Here's what the biology looks like-it's linked through the High School Science w/ Living Books Page:

Wednesday, July 16, 2014

"Faith in Future Grace...

satisfies us with the joy set before us" (338).  John Piper discusses throughout his book, Future Grace, the idea of what it means to actually LIVE daily life as Christians with the foundational understanding that "God is most glorified in us when we are most satisfied in him". 
The challenge is not merely to pursue righteousness, but to prefer righteousness.  The challenge is to get up in the morning and prayerfully meditate on the Scriptures as the main place where we see the gospel of the glory of Christ. 
An internal preference manifests in external pursuit which comes from the gospel of the glory of Christ.  My source of power to meet that challenge and my motivation is found in the Living Word and being saturated in the Word of Scripture about him! 

Technology Blips (user error)

Ooops! User Error!

So, knowing I was going to have a busy couple of months, I took a few late nights to write several blog posts for future days as scheduled postings.  Well, I have a ton of drafts that should have been posted automatically while I was away.  I am guessing that when you edit a scheduled post it changes the status back to draft-it's the only thing I can figure out, and I have generally found that any technology blips are usually user error!

Here is a good lesson!  Watchful awareness is better than assumptions based on what should be happening :-) I will attempt to reschedule my drafts to publish over the next month!

Thursday, May 1, 2014

The air we breathe

I was thinking about the Atmosphere of our homes and the Discipline of Habits and I began wondering about how the atmosphere around us brings us ideas to consider in the natural way of things - just in living life.  I think Charlotte Mason calls it something like thought life and that we breathe it in just like we breathe air.  I began to pair this with how our ideas affect our behavior, the conduct of life.

I saw this example in Future Grace (Piper) today that reminded me of habits, atmosphere and the conduct of life...
There is the whole area of family conditioning.  If parents reward a child for whining, and give in to the manipulation of a child's moodiness, then that child will be trained that a good pout will get pity.  And thirty years later, the mastery of his moods will be twice as hard.

The habits that are formed 'thoughtfully and deliberately' are not tossed about by the waves of outside influence that come if they are based in the Atmosphere of Ideas, many worthy ideas found in many worthy books.  Ideas lined up against the Truth of Scripture that must surround us like the air we breathe and be more constant than the waves that roll.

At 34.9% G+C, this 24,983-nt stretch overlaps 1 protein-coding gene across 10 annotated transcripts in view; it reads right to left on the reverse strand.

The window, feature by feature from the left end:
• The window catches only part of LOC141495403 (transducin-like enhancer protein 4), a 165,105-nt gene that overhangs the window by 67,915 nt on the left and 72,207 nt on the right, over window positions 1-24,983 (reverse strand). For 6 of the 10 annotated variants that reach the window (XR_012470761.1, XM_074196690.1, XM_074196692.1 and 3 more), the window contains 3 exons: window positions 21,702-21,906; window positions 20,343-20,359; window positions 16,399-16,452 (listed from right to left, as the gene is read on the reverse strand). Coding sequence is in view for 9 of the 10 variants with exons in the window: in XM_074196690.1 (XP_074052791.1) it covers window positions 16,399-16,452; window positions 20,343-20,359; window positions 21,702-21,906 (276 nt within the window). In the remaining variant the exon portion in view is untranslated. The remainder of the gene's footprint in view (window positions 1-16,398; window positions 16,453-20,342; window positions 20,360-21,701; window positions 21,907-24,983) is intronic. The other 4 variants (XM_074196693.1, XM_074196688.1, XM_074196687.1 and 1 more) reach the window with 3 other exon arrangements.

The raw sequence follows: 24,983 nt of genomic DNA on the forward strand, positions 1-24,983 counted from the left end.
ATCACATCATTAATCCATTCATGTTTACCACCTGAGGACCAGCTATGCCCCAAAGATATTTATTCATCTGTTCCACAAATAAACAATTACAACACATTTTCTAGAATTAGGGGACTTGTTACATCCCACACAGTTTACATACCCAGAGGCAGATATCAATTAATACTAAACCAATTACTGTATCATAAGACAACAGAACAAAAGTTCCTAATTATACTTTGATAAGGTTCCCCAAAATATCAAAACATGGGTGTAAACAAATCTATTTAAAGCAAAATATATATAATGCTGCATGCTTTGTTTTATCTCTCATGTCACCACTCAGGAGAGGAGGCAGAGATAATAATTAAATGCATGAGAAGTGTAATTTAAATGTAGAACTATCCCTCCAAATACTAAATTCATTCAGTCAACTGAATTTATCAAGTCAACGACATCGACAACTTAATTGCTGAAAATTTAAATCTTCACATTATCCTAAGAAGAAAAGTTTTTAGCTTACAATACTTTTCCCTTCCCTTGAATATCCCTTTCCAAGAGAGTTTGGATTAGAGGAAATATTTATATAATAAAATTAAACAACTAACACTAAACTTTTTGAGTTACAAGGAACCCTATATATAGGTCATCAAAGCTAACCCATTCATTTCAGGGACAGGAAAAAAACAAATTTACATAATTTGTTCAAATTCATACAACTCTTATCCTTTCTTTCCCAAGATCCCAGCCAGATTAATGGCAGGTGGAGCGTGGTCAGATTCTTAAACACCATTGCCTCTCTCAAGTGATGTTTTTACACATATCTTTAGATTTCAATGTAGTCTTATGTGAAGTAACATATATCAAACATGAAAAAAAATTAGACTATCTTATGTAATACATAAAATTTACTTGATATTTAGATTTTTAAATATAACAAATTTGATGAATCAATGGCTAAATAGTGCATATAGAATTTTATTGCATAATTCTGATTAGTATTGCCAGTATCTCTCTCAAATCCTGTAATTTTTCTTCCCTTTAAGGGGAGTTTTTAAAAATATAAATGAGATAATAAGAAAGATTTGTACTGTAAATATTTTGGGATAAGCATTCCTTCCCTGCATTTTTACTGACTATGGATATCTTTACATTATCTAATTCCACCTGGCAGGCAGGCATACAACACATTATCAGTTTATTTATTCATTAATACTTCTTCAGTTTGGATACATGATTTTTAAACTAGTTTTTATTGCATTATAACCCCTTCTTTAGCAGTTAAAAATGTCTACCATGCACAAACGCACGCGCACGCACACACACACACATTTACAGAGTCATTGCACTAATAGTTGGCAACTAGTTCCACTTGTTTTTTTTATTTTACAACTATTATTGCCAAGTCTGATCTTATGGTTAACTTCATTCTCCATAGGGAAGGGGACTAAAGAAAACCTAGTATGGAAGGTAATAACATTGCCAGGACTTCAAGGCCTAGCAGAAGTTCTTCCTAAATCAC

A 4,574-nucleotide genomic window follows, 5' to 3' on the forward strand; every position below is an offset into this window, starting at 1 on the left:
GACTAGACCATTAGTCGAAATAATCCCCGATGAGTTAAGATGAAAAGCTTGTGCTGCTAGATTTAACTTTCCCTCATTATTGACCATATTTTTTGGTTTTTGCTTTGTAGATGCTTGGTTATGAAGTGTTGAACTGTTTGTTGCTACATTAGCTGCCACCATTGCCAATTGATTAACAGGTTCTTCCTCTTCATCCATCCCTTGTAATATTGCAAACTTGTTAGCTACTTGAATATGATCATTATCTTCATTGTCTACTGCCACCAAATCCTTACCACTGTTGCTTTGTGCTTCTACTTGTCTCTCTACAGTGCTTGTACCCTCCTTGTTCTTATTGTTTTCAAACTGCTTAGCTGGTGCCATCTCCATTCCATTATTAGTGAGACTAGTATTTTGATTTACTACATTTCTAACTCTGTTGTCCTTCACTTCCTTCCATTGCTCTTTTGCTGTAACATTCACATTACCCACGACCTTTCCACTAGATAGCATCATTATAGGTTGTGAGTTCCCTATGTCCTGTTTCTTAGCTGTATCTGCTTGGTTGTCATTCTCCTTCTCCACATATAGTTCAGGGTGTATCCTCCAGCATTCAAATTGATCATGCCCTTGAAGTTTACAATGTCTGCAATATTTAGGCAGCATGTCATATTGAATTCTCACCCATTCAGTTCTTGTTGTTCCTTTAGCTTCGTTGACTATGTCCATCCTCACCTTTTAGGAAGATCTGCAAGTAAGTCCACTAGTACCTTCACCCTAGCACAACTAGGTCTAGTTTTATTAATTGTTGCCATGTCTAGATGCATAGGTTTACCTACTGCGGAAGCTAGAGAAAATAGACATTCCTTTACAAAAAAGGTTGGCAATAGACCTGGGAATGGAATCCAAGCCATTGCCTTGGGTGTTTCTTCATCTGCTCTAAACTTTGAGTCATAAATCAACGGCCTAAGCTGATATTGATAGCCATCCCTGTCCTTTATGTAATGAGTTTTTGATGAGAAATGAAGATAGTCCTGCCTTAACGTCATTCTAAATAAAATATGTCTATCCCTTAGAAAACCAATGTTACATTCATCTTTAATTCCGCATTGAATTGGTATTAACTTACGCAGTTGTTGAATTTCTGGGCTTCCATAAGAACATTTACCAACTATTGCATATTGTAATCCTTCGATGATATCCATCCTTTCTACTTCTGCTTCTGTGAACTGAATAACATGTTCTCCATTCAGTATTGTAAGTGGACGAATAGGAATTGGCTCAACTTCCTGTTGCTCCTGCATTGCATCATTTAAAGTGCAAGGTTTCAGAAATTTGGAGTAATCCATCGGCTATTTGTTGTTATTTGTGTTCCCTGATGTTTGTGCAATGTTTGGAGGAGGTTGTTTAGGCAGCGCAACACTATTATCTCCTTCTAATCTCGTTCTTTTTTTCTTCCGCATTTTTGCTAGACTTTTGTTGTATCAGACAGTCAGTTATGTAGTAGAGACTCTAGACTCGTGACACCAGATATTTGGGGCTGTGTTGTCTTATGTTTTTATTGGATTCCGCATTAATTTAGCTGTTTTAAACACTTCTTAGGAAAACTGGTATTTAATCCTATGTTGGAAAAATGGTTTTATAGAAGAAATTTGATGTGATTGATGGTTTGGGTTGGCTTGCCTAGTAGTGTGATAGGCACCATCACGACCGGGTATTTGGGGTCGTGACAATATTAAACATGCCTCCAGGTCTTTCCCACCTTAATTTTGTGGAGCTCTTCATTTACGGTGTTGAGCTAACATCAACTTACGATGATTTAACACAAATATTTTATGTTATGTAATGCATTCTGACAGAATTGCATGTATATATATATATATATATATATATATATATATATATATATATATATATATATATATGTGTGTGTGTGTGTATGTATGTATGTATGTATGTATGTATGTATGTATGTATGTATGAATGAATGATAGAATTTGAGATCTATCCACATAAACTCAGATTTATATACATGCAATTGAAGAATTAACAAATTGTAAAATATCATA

Interesting, those of us with an understanding of a Charlotte Mason Education Philosophy recognize some foundational principles in educating our children, yet, I think it just applies to persons.  All of us...  What am I doing today to cultivate an Atmosphere, a Discipline and a Life of Truth and Grace?

Monday, April 28, 2014

Conference After Thoughts

What a lovely Home Education Conference we enjoyed with this past weekend!  I always enjoy speaking and teaching.  It gives me an opportunity to meet new friends and encourage others in their homeschooling adventure! 

For newbies especially, one tip I try to clearly emphasize is that you can't go learn to 'do this' or 'do that', then begin in the fall with the expectation everything will be just as you planned!  Nothing in life ever works that way! We make our plans, but the Lord directs our steps.  What a relief that it doesn't depend on me to make all the right decisions & do it all perfectly!  Remember friend...

Be patient, learn as you go, check your expectations, and depend on God's unfailing GRACE!

Monday, April 21, 2014

The 'Wider Circle' of Living Books

Dear Charlotte Mason Friends,

I recently read through some Parent's Review articles about "suitable" books for children.  It seems the question of what that is has been a hot button topic all along!  Today as well, 'Living Books' can be vague and even ambiguous phrase depending on the source of the definition.  The term is much in use in the home education venue and many different curriculum makers grab the words and apply their own meaning.  Which tends to make things more fuzzy!  After listening to a disillusioned young mom beginning the home school adventure exclaim, "Just tell me what a Living Book is for goodness sake and I'll get them!", it occurred to me that instead of setting out a feast of ideas, we are back down to our system perspective where we input this and out comes this, removing the life and vitality out of individuals AND books!  We were able to talk a little about the aura that seems to surround 'living books', give a few examples and realistic applications that helped clear the tension in the air a bit.